China’s Tencent plans to expand its WeChat messaging platform’s payment services in Europe and open two offices in the UK and another European country. WeChat’s expansion aims to attract more international merchants to join the platform and offer them a channel to interact with Chinese customers and tourists.
WeChat’s total monthly active user base (MAU) reached 889 million in Q4 2016, and the number of monthly mobile payments users increased to 600 million. The strong customer base and high mobile payments MAU lay the groundwork for WeChat’s expansion outside China.
Expansion, but focus remains on Chinese users
WeChat’s expansion to Europe focuses on connecting international merchants with Chinese users. It will leverage its existing 889 million user base to attract more merchants in Europe to join the platform, which will in turn to benefit its user acquisition in China and competition with other payment services such as Alibaba affiliate Alipay. This expansion started in Italy in November 2016, and since then, WeChat has brought about 60 international merchants to its platform.
WeChat’s intention to expand is in response to the increasing number of Chinese tourists travelling abroad. According to industry regulator the China Tourism Academy, there were 122 million outbound Chinese tourists in 2016; the average spending per capita reached $900. Outbound Chinese tourists present lucrative business opportunities for international merchants. With WeChat reaching 600 million mobile payments users, and as the top social app in China, WeChat use among these travellers will be significant. International merchants will therefore look to adopt WeChat as a payments option to win Chinese customers.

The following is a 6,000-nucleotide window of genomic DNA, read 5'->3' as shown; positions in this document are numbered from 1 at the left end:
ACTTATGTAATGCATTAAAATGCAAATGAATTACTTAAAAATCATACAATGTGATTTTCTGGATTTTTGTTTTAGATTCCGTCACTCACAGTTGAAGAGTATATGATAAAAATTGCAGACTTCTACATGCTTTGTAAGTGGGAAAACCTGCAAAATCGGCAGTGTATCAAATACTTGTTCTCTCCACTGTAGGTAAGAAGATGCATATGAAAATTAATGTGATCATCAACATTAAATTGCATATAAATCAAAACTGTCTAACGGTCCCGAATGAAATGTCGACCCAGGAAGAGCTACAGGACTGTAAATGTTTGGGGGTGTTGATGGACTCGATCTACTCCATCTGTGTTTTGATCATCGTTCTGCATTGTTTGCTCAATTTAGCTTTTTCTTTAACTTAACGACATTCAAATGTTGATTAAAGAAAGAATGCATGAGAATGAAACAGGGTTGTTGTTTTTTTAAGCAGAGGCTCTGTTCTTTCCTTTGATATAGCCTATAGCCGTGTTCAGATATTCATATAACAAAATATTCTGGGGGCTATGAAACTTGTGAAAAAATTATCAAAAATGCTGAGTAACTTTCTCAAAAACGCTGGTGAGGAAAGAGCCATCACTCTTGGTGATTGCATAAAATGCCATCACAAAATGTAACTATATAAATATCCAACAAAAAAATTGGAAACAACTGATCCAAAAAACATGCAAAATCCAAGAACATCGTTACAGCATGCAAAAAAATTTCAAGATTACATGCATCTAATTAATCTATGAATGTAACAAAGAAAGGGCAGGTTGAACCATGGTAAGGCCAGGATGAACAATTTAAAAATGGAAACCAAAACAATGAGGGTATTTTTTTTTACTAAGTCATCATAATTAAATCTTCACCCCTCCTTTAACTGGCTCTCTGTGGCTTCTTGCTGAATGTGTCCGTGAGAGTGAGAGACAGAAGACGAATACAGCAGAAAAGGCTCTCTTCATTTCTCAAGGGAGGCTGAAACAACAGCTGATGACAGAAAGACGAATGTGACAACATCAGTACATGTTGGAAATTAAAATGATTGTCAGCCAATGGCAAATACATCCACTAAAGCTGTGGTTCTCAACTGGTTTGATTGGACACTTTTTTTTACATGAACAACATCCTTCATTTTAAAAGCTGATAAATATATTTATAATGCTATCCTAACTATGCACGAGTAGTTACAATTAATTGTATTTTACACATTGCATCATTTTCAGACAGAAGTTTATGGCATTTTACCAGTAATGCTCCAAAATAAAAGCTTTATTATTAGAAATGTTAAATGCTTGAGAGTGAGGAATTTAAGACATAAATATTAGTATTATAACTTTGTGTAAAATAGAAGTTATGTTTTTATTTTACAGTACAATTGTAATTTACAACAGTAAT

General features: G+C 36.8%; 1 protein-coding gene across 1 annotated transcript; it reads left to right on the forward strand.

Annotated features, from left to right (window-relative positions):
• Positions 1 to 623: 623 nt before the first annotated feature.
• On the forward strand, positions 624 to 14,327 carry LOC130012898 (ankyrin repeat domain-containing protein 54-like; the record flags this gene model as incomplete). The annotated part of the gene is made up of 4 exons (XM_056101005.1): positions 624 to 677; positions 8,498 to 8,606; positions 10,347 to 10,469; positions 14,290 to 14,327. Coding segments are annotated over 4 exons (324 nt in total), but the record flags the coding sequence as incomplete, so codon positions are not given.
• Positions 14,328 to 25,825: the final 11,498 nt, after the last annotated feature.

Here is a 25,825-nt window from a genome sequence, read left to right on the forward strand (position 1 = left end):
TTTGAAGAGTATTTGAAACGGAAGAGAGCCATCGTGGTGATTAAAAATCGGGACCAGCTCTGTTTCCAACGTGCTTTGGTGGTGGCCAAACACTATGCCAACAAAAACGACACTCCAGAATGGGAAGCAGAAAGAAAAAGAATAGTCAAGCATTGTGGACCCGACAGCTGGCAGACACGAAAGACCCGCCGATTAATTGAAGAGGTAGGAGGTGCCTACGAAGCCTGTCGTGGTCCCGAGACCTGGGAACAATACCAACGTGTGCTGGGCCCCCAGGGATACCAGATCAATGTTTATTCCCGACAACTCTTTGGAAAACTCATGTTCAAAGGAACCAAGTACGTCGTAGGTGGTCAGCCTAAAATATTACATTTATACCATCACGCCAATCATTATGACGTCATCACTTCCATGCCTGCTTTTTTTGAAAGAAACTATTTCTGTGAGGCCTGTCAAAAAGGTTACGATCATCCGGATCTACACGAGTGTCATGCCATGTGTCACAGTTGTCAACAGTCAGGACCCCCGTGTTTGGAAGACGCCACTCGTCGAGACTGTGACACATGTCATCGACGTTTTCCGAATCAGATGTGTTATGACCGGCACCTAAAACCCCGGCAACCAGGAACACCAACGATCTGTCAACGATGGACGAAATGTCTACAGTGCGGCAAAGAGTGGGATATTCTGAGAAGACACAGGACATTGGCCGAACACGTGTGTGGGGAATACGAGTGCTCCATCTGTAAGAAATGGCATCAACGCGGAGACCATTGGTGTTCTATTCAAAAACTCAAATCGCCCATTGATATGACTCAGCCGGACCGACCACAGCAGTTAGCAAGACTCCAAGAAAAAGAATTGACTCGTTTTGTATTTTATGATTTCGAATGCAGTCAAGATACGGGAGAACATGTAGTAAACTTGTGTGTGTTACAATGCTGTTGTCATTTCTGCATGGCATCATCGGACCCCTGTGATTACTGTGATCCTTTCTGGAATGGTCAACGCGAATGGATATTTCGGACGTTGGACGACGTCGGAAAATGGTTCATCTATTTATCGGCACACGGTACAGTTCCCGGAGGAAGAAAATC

In addition to accepting WeChat as a payments method, leveraging WeChat’s messaging and social platform can add more value to the partnerships between merchants and WeChat. Thanks to the absence of leading western players such as Facebook in China, WeChat is the most attractive social platform for international merchants to reach Chinese customers. WeChat offers official accounts for companies to promote themselves through sending customised posts, integrating store location services and providing detailed product information.
WeChat users in mainland China currently use the app to make international purchases via third-party businesses or “micro-businesses” that are set up to facilitate international transactions. This is particularly true for customers of luxury brands and international goods not yet available in China. Partnering with WeChat in Europe could also help international brands establish a more official presence to reach domestic Chinese customers.
Compete with Alipay from China to Europe
Competition with Alibaba is another reason why WeChat is expanding to Europe. Alibaba adopted a similar expansion strategy in April 2016, to enable merchants in Europe to accept Alipay as a payments method to attract Chinese tourists. To secure its dominant position in China, WeChat has to expand the service availability to tie existing users and further acquire new users. WeChat has advantages to compete with Alibaba’s Alipay in Europe: as payments providers, Alibaba has 450 million mobile MAUs which is less than WeChat’s 600 million mobile payments MAUs. WeChat is a leader in terms of its social platform, but Alibaba’s Alipay is a more established commerce focused platform. Alipay and Alibaba have launched a few social networking features within and outside the payments platform but they are still at a nascent age.